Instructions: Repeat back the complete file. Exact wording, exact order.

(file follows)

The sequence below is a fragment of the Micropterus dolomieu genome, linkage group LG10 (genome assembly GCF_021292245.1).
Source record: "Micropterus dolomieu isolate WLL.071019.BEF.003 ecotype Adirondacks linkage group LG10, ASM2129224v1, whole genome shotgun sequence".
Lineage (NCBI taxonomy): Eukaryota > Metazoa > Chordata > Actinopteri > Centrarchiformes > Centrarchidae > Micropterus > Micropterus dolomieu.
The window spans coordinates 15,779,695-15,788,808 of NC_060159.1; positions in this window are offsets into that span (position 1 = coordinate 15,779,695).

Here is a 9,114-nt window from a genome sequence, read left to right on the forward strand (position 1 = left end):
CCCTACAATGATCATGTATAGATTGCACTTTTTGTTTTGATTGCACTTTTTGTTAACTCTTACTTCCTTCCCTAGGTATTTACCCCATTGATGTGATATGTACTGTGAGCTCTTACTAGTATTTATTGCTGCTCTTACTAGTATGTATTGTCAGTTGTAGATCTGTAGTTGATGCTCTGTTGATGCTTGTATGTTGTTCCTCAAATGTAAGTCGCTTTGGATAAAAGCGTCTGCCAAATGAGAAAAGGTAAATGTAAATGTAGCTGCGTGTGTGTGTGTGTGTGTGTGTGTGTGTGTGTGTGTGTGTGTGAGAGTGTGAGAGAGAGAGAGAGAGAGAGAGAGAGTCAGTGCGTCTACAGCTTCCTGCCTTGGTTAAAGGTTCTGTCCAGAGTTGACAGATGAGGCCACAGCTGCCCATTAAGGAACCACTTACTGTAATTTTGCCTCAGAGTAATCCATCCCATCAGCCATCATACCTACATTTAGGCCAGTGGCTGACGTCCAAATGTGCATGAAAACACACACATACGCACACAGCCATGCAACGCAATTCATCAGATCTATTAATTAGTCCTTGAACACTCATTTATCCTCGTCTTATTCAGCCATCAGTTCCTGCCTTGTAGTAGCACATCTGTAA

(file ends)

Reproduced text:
The sequence below is a fragment of the Micropterus dolomieu genome, linkage group LG10 (genome assembly GCF_021292245.1).
Source record: "Micropterus dolomieu isolate WLL.071019.BEF.003 ecotype Adirondacks linkage group LG10, ASM2129224v1, whole genome shotgun sequence".
Lineage (NCBI taxonomy): Eukaryota > Metazoa > Chordata > Actinopteri > Centrarchiformes > Centrarchidae > Micropterus > Micropterus dolomieu.
The window spans coordinates 15,779,695-15,788,808 of NC_060159.1; positions in this window are offsets into that span (position 1 = coordinate 15,779,695).

Here is a 9,114-nt window from a genome sequence, read left to right on the forward strand (position 1 = left end):
CCCTACAATGATCATGTATAGATTGCACTTTTTGTTTTGATTGCACTTTTTGTTAACTCTTACTTCCTTCCCTAGGTATTTACCCCATTGATGTGATATGTACTGTGAGCTCTTACTAGTATTTATTGCTGCTCTTACTAGTATGTATTGTCAGTTGTAGATCTGTAGTTGATGCTCTGTTGATGCTTGTATGTTGTTCCTCAAATGTAAGTCGCTTTGGATAAAAGCGTCTGCCAAATGAGAAAAGGTAAATGTAAATGTAGCTGCGTGTGTGTGTGTGTGTGTGTGTGTGTGTGTGTGTGTGTGTGTGAGAGTGTGAGAGAGAGAGAGAGAGAGAGAGAGAGTCAGTGCGTCTACAGCTTCCTGCCTTGGTTAAAGGTTCTGTCCAGAGTTGACAGATGAGGCCACAGCTGCCCATTAAGGAACCACTTACTGTAATTTTGCCTCAGAGTAATCCATCCCATCAGCCATCATACCTACATTTAGGCCAGTGGCTGACGTCCAAATGTGCATGAAAACACACACATACGCACACAGCCATGCAACGCAATTCATCAGATCTATTAATTAGTCCTTGAACACTCATTTATCCTCGTCTTATTCAGCCATCAGTTCCTGCCTTGTAGTAGCACATCTGTAA